Urban Jürgensen & Sønner Copenhagen/Derek Pratt
- Urban Jürgensen & Sønner Copenhagen/Derek Pratt
- AN IMPORTANT MASSIVE AND RARE YELLOW GOLD OPEN-FACED TWIN BARREL ONE MINUTE TOURBILLON WATCH WITH CARRIAGE MOUNTED REMONTOIRE JUMP SECONDS AND POWER RESERVE INDICATION
NO 3060 CIRCA 1982
- YELLOW GOLD MANUAL WINDING POCKET WATCH
- diameter 63 mm
Timothy Treffry, Derek Pratt Watchmaker FBHI, British Horological Institute, 2012
Urban Jürgensen & Sønner, Company Catalogue, c. 1995
Urban Jürgensen has a long tradition of tourbillon production. The Company’s first tourbillion (numbered 101) which dates to circa 1830, can be found in the collection of the International Watch Museum at La Chaux-de-Fonds.
In 1975, Peter Baumberger and Derek Pratt took the tradition to a new level when they embarked on production of a new small series of Tourbillon pocket watches. Baumberger and Pratt, together with Albert-Piquet Benoit, Lemania’s former technical director, were convinced that the pocket watch format was the only acceptable platform to present their new Tourbillon.
No. 3060, the present watch, is the product of this collaboration and employs Derek Pratt’s one minute tourbillon with one second remontoire mounted within the tourbillon carriage. The new design marked a first in tourbillon production. Positioning the remontoire inside the carriage achieved Pratt’s goal to provide a greater rate of accuracy – the one second remontoire isolates the carriage from the wheel train and maintains a constant balance amplitude, thereby allowing superior timekeeping.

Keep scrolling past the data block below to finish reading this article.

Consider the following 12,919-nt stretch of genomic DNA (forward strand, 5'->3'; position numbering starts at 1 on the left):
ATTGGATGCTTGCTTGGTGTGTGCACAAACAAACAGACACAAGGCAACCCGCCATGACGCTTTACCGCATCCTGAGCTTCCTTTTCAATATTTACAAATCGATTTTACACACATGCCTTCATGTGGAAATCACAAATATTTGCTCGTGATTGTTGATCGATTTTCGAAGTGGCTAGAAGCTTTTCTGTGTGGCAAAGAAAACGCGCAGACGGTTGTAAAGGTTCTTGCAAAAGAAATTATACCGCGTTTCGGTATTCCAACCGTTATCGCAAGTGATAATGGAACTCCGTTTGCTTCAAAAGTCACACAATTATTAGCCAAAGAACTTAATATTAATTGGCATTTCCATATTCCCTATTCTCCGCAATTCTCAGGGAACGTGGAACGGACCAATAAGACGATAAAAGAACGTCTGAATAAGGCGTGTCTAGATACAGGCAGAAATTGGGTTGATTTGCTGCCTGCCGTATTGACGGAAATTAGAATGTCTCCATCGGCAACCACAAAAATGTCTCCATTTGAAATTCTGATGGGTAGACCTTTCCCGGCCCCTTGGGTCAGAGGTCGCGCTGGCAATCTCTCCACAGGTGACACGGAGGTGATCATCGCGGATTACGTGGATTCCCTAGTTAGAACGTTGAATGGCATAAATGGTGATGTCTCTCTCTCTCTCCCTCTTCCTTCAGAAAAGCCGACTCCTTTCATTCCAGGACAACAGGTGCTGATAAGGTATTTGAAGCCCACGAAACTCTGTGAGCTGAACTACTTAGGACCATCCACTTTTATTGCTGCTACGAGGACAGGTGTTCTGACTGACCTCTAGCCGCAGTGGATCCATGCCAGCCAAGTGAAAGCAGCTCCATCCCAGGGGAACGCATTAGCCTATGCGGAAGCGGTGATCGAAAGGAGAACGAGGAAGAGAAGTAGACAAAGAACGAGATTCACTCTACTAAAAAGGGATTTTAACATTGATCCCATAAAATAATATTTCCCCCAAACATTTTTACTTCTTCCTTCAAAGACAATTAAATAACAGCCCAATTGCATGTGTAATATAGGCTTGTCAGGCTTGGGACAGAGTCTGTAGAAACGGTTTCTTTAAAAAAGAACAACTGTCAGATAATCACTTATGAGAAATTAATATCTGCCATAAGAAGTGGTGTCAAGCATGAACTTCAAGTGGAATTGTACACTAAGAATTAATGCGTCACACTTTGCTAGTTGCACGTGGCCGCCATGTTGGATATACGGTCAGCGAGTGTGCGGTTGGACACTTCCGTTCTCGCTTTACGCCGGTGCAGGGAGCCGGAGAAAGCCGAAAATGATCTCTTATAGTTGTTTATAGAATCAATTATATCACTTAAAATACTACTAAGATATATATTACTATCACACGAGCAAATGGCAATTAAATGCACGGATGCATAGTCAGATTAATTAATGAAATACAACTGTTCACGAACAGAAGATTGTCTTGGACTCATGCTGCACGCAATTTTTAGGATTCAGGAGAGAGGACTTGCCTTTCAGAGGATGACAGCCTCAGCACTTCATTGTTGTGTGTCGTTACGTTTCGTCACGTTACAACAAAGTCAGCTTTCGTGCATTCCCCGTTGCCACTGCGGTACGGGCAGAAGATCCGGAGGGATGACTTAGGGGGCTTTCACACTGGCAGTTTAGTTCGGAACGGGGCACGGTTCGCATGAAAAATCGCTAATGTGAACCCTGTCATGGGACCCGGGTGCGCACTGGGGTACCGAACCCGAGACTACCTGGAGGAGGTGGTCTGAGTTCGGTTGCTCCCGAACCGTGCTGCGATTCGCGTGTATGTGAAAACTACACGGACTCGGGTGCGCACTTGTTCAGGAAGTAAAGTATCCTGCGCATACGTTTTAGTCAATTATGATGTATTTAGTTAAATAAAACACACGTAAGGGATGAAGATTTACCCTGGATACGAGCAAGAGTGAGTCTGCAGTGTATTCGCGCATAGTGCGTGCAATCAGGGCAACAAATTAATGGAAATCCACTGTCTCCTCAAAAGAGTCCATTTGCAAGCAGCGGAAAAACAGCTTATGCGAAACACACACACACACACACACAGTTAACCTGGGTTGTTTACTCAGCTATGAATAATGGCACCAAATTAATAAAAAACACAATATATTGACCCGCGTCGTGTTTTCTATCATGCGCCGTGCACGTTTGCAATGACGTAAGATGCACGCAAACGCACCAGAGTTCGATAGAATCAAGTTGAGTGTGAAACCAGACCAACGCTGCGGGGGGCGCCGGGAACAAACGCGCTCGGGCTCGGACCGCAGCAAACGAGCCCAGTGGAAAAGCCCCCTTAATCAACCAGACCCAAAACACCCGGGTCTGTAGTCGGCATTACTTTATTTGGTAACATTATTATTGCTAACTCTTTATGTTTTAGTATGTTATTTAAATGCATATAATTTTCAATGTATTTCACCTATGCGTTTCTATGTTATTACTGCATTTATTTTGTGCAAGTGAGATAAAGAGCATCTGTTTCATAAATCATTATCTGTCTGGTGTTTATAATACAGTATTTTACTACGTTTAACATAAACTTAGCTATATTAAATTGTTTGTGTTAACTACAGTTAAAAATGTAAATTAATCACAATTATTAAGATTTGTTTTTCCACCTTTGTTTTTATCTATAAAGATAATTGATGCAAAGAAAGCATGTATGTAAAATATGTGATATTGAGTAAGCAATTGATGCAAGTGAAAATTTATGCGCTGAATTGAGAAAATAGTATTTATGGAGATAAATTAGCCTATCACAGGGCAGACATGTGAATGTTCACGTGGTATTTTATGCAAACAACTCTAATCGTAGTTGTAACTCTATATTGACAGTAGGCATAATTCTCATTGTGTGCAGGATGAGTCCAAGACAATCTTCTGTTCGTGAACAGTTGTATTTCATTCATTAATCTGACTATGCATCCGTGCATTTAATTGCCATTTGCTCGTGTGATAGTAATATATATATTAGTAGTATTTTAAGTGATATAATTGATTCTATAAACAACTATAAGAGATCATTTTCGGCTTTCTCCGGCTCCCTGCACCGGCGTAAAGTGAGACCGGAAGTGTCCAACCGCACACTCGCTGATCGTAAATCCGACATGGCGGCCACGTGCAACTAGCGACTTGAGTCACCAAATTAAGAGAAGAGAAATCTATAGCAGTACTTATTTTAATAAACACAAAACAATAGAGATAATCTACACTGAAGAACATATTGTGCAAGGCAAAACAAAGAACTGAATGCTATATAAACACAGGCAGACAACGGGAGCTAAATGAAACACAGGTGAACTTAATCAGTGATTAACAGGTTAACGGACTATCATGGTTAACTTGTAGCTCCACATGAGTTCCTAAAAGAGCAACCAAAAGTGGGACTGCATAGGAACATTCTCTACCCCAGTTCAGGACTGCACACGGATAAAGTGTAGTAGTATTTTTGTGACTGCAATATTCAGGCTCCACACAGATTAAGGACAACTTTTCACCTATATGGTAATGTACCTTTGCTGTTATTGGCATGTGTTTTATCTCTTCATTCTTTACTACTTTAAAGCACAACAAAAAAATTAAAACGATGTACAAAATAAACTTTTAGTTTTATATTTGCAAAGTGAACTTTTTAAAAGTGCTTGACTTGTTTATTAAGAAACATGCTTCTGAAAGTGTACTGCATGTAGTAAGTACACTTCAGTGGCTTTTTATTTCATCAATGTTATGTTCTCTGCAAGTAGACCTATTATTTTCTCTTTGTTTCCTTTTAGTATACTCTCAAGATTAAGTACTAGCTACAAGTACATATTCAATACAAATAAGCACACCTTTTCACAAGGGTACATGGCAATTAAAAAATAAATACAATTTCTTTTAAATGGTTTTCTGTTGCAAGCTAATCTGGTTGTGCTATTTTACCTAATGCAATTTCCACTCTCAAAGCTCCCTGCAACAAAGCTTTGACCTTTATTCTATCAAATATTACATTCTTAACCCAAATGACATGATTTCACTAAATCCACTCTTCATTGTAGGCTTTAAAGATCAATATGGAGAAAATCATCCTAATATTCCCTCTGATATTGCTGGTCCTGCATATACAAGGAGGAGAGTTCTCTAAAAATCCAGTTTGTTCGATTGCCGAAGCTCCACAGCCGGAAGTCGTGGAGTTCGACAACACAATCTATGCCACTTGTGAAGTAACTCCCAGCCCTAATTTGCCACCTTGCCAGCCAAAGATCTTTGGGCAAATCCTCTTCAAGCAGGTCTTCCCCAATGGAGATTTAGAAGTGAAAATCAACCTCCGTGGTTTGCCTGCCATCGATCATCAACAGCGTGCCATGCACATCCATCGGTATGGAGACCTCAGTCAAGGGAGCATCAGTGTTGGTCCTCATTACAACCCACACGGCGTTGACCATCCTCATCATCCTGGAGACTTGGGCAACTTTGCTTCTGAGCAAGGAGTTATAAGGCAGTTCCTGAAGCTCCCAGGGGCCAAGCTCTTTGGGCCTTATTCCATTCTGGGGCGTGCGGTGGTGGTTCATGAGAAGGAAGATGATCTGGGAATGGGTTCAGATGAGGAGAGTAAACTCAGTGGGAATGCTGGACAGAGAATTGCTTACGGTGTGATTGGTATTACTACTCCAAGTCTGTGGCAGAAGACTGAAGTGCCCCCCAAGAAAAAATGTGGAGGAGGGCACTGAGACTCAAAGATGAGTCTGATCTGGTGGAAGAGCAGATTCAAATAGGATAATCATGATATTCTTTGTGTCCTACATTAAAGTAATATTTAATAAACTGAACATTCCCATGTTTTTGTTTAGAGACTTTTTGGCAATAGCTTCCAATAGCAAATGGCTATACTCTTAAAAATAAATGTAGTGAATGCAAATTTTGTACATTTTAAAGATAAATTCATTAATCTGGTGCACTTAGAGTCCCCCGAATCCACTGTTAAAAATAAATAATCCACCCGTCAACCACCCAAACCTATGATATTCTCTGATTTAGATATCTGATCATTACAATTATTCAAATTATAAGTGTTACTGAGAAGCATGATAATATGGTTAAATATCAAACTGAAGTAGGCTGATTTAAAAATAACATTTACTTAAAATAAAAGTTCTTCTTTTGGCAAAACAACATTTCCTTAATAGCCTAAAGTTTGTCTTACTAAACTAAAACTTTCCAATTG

According to the archives of Urban Jürgensen & Sønner, production of the new series lasted 20 years and included just 12 to 15 Tourbillons, each made with different layouts.
The tourbillon carriage with one second remontoire, as found in the present watch, is the rarest and most sophisticated version of Pratt’s invention and as such provides the collector with a rare opportunity to acquire not just a horological Tour de Force, but an important piece of horological history.
For a discussion of these tourbillons see, John M.R. Knudsen, The Jürgensen Dynasty, p. 316 and Derek Pratt, In Breguet’s Footsteps, BHI March 2009, pp. 105-110 and fig.4.